Fresh off the heels of the 300 South project, the City of Salt Lake completed a new stretch of protected bike lanes on 200 West from North Temple to 900 South in October of 2015. This includes one of the first protected intersections in the country.
Many pro-biking groups laud this as a large step forward in Green city planning. But, as with the 300 South expansion, it’s not yet clear if these lanes deliver on the City’s promise to “better serve residents,” and “improve the corridor as a place for people and businesses.”
Stefan Marsco, General Manager of the Red Rock Brewing pub located on 254 S. 200 W., said he has noticed some confusion from drivers in the area as they try to navigate the new system. He and other business owners in the area said they have witnessed cars mistakenly pull into the bike lanes, thinking it is either part of the street or a place to park. Once in the lanes they do seem to quickly realize their mistake. “People figure it out,” Marsco said.
Sharon Cook, who came downtown to have dinner with her daughter, said her only confusion came from exactly where to park on the west side parallel spots. It was her daughter, Mary, who was behind the wheel, though, and she said, “Parallel parking is always a little bit nerve-wracking.” Mary likes the new bike lanes. “It just feels safer. I like having a bike-friendly city, even if it is a little bit confusing at first.”
Anthony Tucker, visiting from Arkansas, rode down one of the lanes on a rented GREENbike. “I think this is awesome,” he exclaimed. “We don’t have anything like this at home.” He feels protected on the street. “With its own separate lane, you’re able to enjoy yourself, enjoy the sites, and not have to worry.”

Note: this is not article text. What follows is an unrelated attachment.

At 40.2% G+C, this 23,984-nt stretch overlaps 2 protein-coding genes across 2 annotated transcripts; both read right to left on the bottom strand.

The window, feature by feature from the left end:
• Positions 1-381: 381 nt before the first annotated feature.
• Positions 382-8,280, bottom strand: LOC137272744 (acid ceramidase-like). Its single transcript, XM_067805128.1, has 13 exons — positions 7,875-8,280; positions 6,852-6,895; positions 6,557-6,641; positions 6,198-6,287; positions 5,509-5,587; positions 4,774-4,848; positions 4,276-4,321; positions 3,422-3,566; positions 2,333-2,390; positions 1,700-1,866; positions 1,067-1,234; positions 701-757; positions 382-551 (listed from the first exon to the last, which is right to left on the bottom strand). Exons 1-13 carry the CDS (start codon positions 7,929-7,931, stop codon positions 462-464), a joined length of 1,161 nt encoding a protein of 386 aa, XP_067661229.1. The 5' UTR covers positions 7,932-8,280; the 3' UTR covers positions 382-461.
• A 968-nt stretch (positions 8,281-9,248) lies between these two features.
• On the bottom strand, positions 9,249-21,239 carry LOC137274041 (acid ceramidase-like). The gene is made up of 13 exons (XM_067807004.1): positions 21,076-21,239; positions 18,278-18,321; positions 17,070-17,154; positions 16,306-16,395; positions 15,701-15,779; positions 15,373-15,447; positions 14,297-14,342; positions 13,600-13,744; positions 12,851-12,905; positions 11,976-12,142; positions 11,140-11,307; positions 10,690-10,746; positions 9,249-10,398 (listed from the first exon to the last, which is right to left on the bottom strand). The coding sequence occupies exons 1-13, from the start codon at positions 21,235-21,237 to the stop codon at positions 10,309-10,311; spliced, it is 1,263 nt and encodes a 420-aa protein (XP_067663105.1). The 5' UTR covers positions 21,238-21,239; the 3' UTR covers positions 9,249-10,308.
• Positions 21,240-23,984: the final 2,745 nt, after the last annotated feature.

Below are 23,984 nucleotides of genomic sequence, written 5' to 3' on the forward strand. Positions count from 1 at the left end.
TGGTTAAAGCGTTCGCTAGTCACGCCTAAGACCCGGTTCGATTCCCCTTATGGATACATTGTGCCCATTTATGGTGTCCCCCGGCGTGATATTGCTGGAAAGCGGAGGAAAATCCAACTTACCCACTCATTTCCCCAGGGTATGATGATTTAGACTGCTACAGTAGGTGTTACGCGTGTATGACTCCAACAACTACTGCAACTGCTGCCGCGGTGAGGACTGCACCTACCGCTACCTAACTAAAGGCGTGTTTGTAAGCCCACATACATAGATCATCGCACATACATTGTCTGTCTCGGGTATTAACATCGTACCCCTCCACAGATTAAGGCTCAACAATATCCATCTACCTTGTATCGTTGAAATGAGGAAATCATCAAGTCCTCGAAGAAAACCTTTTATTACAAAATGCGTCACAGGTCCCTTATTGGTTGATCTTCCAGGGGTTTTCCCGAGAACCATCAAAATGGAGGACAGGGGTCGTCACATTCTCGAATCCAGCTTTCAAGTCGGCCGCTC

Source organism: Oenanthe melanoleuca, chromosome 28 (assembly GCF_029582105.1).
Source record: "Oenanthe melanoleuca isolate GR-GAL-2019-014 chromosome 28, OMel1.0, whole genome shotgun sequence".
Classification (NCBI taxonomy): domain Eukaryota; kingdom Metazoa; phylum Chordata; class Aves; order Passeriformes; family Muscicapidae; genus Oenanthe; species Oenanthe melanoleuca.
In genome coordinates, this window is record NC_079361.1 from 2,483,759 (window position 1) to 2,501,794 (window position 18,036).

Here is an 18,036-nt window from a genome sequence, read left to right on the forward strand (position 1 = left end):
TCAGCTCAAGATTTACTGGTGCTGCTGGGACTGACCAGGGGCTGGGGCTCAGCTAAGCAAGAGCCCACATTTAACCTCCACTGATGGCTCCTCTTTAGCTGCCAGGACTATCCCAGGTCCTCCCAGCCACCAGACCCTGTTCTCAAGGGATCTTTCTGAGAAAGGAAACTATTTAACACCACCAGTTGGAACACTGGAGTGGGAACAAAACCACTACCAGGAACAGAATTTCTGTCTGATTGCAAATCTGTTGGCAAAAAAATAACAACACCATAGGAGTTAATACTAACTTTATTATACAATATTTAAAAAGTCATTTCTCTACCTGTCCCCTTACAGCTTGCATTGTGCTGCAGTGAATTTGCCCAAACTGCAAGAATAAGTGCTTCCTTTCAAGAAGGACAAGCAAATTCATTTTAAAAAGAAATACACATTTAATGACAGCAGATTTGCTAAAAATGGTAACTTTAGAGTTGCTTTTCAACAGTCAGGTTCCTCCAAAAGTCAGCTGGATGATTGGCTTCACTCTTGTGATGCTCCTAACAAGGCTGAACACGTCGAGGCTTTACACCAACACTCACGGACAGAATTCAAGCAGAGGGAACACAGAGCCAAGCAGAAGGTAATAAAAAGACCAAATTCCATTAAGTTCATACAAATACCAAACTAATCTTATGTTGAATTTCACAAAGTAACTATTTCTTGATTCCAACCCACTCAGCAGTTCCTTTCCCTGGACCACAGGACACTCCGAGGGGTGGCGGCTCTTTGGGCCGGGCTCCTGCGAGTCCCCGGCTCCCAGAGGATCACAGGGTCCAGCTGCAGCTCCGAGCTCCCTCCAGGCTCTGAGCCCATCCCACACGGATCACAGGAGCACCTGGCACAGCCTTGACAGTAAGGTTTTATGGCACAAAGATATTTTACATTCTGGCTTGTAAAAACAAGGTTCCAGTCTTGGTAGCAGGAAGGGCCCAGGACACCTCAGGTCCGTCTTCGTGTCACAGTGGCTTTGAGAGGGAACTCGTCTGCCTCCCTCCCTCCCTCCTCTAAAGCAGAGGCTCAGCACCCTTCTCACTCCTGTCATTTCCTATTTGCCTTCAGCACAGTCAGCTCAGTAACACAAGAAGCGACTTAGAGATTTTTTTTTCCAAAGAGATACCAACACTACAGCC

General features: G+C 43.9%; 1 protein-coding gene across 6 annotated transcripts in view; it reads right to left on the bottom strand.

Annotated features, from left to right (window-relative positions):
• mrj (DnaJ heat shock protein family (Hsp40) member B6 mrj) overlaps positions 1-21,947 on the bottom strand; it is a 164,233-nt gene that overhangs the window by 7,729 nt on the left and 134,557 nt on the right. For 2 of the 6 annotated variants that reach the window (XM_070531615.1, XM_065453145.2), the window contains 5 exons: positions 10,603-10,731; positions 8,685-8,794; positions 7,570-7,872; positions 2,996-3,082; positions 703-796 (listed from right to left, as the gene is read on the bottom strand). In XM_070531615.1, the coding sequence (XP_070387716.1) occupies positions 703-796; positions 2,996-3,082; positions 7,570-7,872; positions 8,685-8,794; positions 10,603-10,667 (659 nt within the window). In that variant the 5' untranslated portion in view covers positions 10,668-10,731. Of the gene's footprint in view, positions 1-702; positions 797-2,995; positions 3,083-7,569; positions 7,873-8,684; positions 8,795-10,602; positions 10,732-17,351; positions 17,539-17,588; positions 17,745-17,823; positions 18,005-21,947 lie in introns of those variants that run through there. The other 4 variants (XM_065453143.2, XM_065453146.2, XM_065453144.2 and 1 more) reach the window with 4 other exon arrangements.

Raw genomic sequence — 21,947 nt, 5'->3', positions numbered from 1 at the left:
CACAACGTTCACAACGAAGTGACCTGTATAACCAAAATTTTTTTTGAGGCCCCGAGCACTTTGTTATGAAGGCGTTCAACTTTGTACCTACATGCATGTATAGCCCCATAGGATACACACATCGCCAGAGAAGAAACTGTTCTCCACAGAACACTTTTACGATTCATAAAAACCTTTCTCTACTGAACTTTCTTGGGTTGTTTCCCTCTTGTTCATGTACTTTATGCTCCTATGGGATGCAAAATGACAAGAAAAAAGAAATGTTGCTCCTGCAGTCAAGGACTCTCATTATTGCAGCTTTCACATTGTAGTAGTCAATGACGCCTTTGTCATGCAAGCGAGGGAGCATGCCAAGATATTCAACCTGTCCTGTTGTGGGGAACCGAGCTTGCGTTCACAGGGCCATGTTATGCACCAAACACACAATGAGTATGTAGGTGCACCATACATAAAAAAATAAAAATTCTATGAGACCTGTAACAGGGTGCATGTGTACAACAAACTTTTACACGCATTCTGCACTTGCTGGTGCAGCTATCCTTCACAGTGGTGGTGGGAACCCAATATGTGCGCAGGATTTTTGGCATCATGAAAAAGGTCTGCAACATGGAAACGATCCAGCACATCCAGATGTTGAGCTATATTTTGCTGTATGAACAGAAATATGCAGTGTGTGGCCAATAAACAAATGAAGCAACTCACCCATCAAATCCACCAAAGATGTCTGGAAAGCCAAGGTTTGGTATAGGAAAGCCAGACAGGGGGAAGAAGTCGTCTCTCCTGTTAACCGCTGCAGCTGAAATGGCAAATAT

Marsco said that despite the confusion, he doesn’t think the lanes hurt their business. He said there is more parking along the street, and that cutting the street down to two lanes may cause people to drive slower, making it easier for them to see the local businesses. Their restaurant saw a rise in sales in the last year, though he can’t say if the bike lane contributed or not.
When contacted by Utah Stories for comment, the Salt Lake City Transportation Department did not want to discuss any details of the bike lanes, as they have not yet completed their before and after study. They expect to complete the study in the fall of 2016.